# Re: [R] Statistical question: one-sample binomial test for clustered data

From: Thomas Lumley <tlumley_at_u.washington.edu>
Date: Tue, 25 Nov 2008 12:58:25 -0800 (PST)

The bootstrap that Greg Snow suggested is probably the best approach, but it is possible to estimate the variance of the proportion.

The total T number of yes reponses is the sum of twenty totals for blocks, and these are independent, so the variance of Y is 20 times the variance of these twenty numbers.

The variance of the proportion is the variance of Y divided by 100^2

-thomas

On Tue, 25 Nov 2008, Matthias Gondan wrote:

> Dear list,
>
> I hope the topic is of sufficient interest, because it is not
> R-related. I have N=100 yes/no-responses from a psychophysics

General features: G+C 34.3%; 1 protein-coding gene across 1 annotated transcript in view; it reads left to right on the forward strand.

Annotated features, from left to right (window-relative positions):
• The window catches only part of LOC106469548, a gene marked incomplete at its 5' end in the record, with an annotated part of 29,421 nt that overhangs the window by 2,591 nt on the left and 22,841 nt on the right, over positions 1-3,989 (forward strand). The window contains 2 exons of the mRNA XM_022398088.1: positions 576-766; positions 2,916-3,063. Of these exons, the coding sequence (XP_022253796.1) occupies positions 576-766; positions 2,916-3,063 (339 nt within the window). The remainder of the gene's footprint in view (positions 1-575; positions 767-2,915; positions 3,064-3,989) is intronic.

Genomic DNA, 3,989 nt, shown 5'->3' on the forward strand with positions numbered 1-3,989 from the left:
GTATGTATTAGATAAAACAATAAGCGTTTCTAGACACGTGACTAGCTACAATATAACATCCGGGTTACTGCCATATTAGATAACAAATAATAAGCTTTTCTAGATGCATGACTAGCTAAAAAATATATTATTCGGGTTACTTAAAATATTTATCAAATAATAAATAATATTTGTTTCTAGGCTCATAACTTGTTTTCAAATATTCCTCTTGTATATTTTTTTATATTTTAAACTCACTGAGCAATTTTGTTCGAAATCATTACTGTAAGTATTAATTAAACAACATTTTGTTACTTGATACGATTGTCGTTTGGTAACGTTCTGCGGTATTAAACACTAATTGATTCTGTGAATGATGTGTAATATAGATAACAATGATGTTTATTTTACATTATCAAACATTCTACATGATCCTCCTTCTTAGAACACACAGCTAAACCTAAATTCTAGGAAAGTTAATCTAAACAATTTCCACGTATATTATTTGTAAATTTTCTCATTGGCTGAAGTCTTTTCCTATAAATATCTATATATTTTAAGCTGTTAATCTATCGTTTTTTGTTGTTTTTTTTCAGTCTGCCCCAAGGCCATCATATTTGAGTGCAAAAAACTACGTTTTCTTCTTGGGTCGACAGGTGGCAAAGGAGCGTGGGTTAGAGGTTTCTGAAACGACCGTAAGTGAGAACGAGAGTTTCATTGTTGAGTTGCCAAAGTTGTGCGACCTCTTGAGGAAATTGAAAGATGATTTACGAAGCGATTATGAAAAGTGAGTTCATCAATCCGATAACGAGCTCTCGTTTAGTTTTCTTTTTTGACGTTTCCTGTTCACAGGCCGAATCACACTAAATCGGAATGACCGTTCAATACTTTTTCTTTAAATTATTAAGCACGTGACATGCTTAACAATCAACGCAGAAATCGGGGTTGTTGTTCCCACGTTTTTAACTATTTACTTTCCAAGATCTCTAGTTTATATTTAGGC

> paradigm (say Y Yes and 100-Y No-Responses). I want to see
> whether these yes-no-responses are in line with a model
> predicting a certain amount p of yes-responses. Standard
> procedure would be a one-sample binomial test for the observed
> proportion,
>
> chi²(1 df) = (Y-Np)²/(Np) + [(100-Y)-N(1-p)]²/[N(1-p)]
>
> Actually, this is the approximate chi²-test, but the sample
> size seems to be reasonably high for an asymptotic test.
>
> The problem is that the experiment took quite a while, and
> the 100 responses are grouped into 20 blocks of 5 responses
> each. The responses within the blocks are clustered, ICC is
>
> Can anyone point me to some literature explaining a one-sample
> binomial test / or chi² test for correlated data? Most of the
> literature I found starts with more advanced stuff, e.g.
> 2x2 cross-tabulated data.
>
> Best wishes,
>
> Matthias
>
> ______________________________________________
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> and provide commented, minimal, self-contained, reproducible code.
>

```Thomas Lumley			Assoc. Professor, Biostatistics
tlumley_at_u.washington.edu	University of Washington, Seattle

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```
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